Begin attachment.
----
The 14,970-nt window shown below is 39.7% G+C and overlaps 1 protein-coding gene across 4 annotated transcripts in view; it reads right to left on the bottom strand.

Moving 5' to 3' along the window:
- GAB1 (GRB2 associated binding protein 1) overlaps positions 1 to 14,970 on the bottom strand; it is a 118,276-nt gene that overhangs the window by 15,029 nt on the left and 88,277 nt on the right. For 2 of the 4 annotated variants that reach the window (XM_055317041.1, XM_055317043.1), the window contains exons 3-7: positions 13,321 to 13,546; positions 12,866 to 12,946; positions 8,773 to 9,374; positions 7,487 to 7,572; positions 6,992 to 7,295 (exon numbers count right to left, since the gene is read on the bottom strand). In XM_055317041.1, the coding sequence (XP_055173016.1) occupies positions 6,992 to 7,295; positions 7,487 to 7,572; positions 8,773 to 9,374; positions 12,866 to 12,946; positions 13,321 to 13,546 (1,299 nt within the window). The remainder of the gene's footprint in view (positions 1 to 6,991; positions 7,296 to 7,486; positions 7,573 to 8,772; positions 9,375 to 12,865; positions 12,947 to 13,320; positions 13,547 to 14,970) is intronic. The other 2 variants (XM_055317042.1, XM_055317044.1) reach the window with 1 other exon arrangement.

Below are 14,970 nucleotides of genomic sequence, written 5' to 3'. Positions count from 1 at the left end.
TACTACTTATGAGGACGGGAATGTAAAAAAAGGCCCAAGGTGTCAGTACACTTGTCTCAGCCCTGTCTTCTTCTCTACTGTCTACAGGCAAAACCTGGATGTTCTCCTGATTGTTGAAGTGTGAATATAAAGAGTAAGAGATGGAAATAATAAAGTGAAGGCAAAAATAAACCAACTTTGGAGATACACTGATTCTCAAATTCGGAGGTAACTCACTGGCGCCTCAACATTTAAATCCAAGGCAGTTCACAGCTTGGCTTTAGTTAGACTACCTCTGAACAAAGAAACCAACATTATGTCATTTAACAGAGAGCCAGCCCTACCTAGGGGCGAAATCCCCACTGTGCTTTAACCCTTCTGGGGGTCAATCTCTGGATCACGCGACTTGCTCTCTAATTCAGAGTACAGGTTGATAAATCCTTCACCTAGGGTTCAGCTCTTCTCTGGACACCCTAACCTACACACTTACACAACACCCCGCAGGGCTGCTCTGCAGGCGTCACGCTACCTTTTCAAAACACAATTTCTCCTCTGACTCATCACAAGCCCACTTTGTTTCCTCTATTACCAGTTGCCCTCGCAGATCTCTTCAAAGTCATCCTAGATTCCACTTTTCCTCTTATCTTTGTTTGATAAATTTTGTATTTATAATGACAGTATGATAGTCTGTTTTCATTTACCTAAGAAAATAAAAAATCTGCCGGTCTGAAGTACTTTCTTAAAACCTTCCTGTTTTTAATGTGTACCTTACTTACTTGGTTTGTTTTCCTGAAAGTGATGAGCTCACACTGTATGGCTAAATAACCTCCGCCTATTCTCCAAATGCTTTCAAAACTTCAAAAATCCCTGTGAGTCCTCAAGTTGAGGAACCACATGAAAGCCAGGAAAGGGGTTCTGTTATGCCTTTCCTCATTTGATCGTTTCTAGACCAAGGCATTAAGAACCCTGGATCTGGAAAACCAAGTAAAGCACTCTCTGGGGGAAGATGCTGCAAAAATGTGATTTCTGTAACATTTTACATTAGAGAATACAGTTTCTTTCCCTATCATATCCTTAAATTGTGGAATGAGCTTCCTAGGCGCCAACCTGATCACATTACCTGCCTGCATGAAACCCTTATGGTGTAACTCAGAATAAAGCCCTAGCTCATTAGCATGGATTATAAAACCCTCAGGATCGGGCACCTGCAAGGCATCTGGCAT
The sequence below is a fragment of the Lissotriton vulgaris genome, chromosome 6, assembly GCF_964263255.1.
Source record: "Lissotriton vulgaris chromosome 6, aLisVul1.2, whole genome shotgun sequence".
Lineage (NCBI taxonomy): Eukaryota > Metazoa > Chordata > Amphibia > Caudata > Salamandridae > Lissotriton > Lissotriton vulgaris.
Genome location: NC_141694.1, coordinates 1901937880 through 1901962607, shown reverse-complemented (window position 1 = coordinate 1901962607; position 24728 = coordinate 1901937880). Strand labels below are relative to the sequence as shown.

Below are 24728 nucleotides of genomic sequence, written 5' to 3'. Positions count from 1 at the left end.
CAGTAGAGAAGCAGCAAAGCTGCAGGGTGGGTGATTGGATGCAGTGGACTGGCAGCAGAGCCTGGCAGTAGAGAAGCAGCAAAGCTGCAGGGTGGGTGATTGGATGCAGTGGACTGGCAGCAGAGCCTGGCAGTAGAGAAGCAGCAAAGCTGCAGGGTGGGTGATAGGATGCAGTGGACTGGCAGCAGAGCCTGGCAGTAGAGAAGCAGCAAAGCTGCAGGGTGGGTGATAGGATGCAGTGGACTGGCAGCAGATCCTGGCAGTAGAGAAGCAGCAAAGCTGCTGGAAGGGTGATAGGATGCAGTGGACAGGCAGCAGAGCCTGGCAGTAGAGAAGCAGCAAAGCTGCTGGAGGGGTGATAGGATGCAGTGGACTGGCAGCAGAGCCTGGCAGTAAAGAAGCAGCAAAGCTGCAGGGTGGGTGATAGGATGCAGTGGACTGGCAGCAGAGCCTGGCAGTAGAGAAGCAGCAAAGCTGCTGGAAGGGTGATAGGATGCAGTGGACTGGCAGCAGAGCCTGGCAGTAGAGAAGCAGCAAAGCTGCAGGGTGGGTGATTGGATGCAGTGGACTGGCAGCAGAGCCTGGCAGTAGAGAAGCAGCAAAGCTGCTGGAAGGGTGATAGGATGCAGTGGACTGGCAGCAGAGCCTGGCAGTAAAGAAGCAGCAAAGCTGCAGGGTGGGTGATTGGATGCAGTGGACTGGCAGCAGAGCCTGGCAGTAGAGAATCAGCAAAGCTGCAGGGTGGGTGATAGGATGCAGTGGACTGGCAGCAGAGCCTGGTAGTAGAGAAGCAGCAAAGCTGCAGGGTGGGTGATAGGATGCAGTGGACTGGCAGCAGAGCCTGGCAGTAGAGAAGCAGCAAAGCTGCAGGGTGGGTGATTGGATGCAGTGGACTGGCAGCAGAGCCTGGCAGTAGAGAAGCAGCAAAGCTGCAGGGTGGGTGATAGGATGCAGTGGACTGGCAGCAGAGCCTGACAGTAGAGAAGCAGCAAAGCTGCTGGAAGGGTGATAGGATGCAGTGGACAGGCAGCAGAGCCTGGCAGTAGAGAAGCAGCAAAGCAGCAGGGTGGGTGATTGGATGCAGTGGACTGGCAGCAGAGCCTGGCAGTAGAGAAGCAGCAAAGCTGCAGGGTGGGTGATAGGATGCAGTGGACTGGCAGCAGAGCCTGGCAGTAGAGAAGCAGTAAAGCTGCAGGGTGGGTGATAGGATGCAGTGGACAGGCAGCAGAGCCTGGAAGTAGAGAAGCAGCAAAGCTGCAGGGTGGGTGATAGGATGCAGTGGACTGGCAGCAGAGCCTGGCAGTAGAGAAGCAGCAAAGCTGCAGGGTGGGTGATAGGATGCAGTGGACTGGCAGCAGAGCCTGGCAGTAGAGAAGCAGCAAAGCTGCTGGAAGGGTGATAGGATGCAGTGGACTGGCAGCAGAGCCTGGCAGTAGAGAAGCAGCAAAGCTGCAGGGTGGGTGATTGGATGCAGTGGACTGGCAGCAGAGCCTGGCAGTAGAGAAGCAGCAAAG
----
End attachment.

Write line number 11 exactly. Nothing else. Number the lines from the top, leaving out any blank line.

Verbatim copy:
CAGTAGAGAAGCAGCAAAGCTGCAGGGTGGGTGATTGGATGCAGTGGACTGGCAGCAGAGCCTGGCAGTAGAGAAGCAGCAAAGCTGCAGGGTGGGTGATTGGATGCAGTGGACTGGCAGCAGAGCCTGGCAGTAGAGAAGCAGCAAAGCTGCAGGGTGGGTGATAGGATGCAGTGGACTGGCAGCAGAGCCTGGCAGTAGAGAAGCAGCAAAGCTGCAGGGTGGGTGATAGGATGCAGTGGACTGGCAGCAGATCCTGGCAGTAGAGAAGCAGCAAAGCTGCTGGAAGGGTGATAGGATGCAGTGGACAGGCAGCAGAGCCTGGCAGTAGAGAAGCAGCAAAGCTGCTGGAGGGGTGATAGGATGCAGTGGACTGGCAGCAGAGCCTGGCAGTAAAGAAGCAGCAAAGCTGCAGGGTGGGTGATAGGATGCAGTGGACTGGCAGCAGAGCCTGGCAGTAGAGAAGCAGCAAAGCTGCTGGAAGGGTGATAGGATGCAGTGGACTGGCAGCAGAGCCTGGCAGTAGAGAAGCAGCAAAGCTGCAGGGTGGGTGATTGGATGCAGTGGACTGGCAGCAGAGCCTGGCAGTAGAGAAGCAGCAAAGCTGCTGGAAGGGTGATAGGATGCAGTGGACTGGCAGCAGAGCCTGGCAGTAAAGAAGCAGCAAAGCTGCAGGGTGGGTGATTGGATGCAGTGGACTGGCAGCAGAGCCTGGCAGTAGAGAATCAGCAAAGCTGCAGGGTGGGTGATAGGATGCAGTGGACTGGCAGCAGAGCCTGGTAGTAGAGAAGCAGCAAAGCTGCAGGGTGGGTGATAGGATGCAGTGGACTGGCAGCAGAGCCTGGCAGTAGAGAAGCAGCAAAGCTGCAGGGTGGGTGATTGGATGCAGTGGACTGGCAGCAGAGCCTGGCAGTAGAGAAGCAGCAAAGCTGCAGGGTGGGTGATAGGATGCAGTGGACTGGCAGCAGAGCCTGACAGTAGAGAAGCAGCAAAGCTGCTGGAAGGGTGATAGGATGCAGTGGACAGGCAGCAGAGCCTGGCAGTAGAGAAGCAGCAAAGCAGCAGGGTGGGTGATTGGATGCAGTGGACTGGCAGCAGAGCCTGGCAGTAGAGAAGCAGCAAAGCTGCAGGGTGGGTGATAGGATGCAGTGGACTGGCAGCAGAGCCTGGCAGTAGAGAAGCAGTAAAGCTGCAGGGTGGGTGATAGGATGCAGTGGACAGGCAGCAGAGCCTGGAAGTAGAGAAGCAGCAAAGCTGCAGGGTGGGTGATAGGATGCAGTGGACTGGCAGCAGAGCCTGGCAGTAGAGAAGCAGCAAAGCTGCAGGGTGGGTGATAGGATGCAGTGGACTGGCAGCAGAGCCTGGCAGTAGAGAAGCAGCAAAGCTGCTGGAAGGGTGATAGGATGCAGTGGACTGGCAGCAGAGCCTGGCAGTAGAGAAGCAGCAAAGCTGCAGGGTGGGTGATTGGATGCAGTGGACTGGCAGCAGAGCCTGGCAGTAGAGAAGCAGCAAAG